For the Sunday Times ad, the ASA considered that although some consumers may have understood "meat and dairy" to include eggs, fish and other organisms in water environments, many would not. Oatly's evidence showed that these items counted significantly towards the figure for greenhouse gas emissions produced by the meat and dairy industry. Therefore, the ad was misleading.
The first claim in the Guardian magazine was held to be understood as an objective claim based on scientific consensus. However, Oatly's source had in fact stated that a vegan diet was 'probably' the best way to reduce your environmental impact. As Oatly left out that qualifier, it overstated the claim. Also, the claim was only the opinion of one expert. Therefore, the claim was misleading.
Finally, in respect of the last claim, Oatly provided figures from a comprehensive review relating to the environmental impact of moving to vegan diets and including data from 38,700 farms and 1,600 processors, packaging types and retailers across the world. Oatly had substantiated the claim and it was not misleading.
Key takeaways for businesses include:
For advice on the issues covered in this article, please reach out to a member of our Brands & Advertising team.
The ASA announced in November 2021 that advertising of cryptoassets, cryptocurrencies and NFTs was a 'red alert priority issue' for them.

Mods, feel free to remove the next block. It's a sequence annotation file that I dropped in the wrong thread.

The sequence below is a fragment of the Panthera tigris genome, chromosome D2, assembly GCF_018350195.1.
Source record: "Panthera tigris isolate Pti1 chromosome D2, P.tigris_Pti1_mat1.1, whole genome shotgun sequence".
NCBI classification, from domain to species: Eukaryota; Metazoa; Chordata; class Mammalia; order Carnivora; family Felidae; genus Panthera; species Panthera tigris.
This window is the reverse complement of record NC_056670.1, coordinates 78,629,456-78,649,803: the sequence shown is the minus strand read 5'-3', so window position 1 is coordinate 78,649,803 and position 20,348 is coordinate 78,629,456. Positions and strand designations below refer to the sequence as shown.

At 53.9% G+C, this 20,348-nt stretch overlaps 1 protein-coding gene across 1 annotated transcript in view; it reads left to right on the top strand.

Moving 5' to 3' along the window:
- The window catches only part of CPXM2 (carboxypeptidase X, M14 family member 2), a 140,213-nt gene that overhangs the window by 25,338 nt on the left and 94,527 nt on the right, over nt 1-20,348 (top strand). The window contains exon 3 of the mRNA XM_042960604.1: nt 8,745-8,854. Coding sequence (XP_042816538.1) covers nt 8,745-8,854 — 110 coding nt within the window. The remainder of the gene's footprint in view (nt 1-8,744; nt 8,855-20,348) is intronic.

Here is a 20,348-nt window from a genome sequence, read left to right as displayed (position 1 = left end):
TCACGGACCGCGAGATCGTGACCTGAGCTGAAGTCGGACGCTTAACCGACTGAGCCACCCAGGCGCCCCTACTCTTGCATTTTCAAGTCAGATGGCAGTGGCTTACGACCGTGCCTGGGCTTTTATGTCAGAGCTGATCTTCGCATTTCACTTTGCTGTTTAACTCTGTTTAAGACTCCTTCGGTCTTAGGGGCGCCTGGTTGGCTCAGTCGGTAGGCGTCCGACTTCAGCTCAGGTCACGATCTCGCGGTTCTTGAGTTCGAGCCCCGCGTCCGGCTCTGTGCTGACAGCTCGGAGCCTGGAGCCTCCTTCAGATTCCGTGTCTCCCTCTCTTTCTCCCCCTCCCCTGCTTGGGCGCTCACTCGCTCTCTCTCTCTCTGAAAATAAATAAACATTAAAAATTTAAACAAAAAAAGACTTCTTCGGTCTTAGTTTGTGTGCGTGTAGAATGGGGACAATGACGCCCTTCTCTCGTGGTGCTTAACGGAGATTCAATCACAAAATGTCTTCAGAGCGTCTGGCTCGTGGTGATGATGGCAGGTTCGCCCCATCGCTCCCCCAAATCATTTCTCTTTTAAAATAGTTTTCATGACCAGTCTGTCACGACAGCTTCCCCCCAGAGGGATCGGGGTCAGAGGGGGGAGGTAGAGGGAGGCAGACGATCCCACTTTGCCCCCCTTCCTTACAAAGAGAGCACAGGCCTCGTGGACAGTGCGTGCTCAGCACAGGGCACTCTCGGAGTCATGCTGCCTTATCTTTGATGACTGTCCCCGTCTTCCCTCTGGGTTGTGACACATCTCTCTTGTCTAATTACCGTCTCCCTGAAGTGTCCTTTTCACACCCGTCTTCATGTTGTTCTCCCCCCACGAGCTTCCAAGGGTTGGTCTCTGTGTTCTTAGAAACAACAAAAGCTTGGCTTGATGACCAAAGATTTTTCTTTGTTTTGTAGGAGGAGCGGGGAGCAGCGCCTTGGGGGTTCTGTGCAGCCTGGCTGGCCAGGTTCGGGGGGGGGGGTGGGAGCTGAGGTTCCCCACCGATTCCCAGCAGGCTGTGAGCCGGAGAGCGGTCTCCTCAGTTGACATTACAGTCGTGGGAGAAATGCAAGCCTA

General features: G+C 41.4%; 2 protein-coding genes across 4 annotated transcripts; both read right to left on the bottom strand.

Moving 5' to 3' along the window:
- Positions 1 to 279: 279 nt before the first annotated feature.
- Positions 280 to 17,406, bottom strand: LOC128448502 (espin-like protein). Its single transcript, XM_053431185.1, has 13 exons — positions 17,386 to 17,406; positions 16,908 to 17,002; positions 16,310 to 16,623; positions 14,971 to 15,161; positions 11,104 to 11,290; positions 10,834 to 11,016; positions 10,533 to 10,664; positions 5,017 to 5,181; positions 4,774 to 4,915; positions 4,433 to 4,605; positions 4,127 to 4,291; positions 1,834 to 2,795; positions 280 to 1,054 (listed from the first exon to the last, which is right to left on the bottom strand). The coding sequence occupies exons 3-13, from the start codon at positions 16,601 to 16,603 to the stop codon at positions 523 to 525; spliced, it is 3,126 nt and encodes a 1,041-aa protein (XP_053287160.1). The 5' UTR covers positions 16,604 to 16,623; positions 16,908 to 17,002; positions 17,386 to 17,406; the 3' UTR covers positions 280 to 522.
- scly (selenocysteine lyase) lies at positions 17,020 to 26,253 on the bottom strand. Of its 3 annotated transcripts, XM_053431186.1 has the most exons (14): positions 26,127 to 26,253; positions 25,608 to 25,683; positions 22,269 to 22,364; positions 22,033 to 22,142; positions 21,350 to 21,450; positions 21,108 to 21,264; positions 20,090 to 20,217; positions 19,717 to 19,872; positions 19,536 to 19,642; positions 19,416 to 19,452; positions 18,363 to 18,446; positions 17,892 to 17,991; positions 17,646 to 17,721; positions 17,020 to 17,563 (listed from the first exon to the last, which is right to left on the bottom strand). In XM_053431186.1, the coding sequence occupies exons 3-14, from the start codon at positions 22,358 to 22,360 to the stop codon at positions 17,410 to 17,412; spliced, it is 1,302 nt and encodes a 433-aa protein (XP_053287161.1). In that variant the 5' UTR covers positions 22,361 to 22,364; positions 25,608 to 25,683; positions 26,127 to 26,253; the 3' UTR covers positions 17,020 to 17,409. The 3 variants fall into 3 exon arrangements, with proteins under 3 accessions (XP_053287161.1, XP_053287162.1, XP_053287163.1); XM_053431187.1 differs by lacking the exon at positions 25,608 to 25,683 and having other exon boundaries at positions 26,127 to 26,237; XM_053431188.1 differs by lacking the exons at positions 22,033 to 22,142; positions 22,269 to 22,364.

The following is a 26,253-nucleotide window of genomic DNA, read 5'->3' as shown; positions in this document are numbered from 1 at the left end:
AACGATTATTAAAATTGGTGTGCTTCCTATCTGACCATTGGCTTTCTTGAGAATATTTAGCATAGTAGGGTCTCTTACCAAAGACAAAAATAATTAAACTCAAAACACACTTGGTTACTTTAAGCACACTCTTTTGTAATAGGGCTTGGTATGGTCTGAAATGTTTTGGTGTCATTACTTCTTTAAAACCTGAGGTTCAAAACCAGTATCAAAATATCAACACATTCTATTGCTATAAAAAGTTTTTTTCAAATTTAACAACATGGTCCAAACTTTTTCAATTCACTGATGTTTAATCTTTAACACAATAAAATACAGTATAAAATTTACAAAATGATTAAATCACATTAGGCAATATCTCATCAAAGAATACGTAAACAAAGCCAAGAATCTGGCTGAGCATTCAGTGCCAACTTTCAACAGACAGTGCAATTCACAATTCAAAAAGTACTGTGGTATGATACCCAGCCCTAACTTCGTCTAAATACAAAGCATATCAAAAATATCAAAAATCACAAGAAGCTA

1 de 9 Publications
Simon Jupp looks at the UK rules on influencer advertising and what is being done to regulate this area.
2 de 9 Publications
Debbie Heywood looks at UK rules around placement and targeting of non-broadcast, age-restricted ads online.
3 de 9 Publications
Alex Walton looks at the rules which govern advertising video games.
5 de 9 Publications
Adam Rendle and Lara Pentreath look at Ofcom's statement on the regulation of advertising on VSPs.
6 de 9 Publications
Alice Anderson and Louise Popple look at the ASA's consultation on harm and protected characteristics.
7 de 9 Publications
Debbie Heywood looks at existing and incoming rules on the placement of HFSS product adverts.
8 de 9 Publications
9 de 9 Publications